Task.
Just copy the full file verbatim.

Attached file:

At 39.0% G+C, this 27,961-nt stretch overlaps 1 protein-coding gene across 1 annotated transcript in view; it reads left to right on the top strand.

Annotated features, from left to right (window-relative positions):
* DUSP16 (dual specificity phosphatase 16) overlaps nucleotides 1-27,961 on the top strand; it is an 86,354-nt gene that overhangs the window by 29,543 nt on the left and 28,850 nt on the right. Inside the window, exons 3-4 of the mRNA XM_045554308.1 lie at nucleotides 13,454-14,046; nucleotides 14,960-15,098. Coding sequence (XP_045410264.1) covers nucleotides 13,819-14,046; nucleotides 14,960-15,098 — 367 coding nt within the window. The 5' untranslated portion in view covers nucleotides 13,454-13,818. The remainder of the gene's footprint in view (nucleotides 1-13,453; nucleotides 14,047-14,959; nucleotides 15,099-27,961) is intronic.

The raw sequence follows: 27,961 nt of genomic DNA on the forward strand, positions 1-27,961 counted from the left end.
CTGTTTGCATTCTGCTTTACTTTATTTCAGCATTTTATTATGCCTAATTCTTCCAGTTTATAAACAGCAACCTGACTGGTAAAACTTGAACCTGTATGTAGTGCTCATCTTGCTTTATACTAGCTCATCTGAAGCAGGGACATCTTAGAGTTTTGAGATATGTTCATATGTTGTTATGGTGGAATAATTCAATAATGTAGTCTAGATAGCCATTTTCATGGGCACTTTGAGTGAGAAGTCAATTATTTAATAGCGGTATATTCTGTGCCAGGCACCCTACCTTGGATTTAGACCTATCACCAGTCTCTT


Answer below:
At 39.0% G+C, this 27,961-nt stretch overlaps 1 protein-coding gene across 1 annotated transcript in view; it reads left to right on the top strand.

Annotated features, from left to right (window-relative positions):
* DUSP16 (dual specificity phosphatase 16) overlaps nucleotides 1-27,961 on the top strand; it is an 86,354-nt gene that overhangs the window by 29,543 nt on the left and 28,850 nt on the right. Inside the window, exons 3-4 of the mRNA XM_045554308.1 lie at nucleotides 13,454-14,046; nucleotides 14,960-15,098. Coding sequence (XP_045410264.1) covers nucleotides 13,819-14,046; nucleotides 14,960-15,098 — 367 coding nt within the window. The 5' untranslated portion in view covers nucleotides 13,454-13,818. The remainder of the gene's footprint in view (nucleotides 1-13,453; nucleotides 14,047-14,959; nucleotides 15,099-27,961) is intronic.

The raw sequence follows: 27,961 nt of genomic DNA on the forward strand, positions 1-27,961 counted from the left end.
CTGTTTGCATTCTGCTTTACTTTATTTCAGCATTTTATTATGCCTAATTCTTCCAGTTTATAAACAGCAACCTGACTGGTAAAACTTGAACCTGTATGTAGTGCTCATCTTGCTTTATACTAGCTCATCTGAAGCAGGGACATCTTAGAGTTTTGAGATATGTTCATATGTTGTTATGGTGGAATAATTCAATAATGTAGTCTAGATAGCCATTTTCATGGGCACTTTGAGTGAGAAGTCAATTATTTAATAGCGGTATATTCTGTGCCAGGCACCCTACCTTGGATTTAGACCTATCACCAGTCTCTT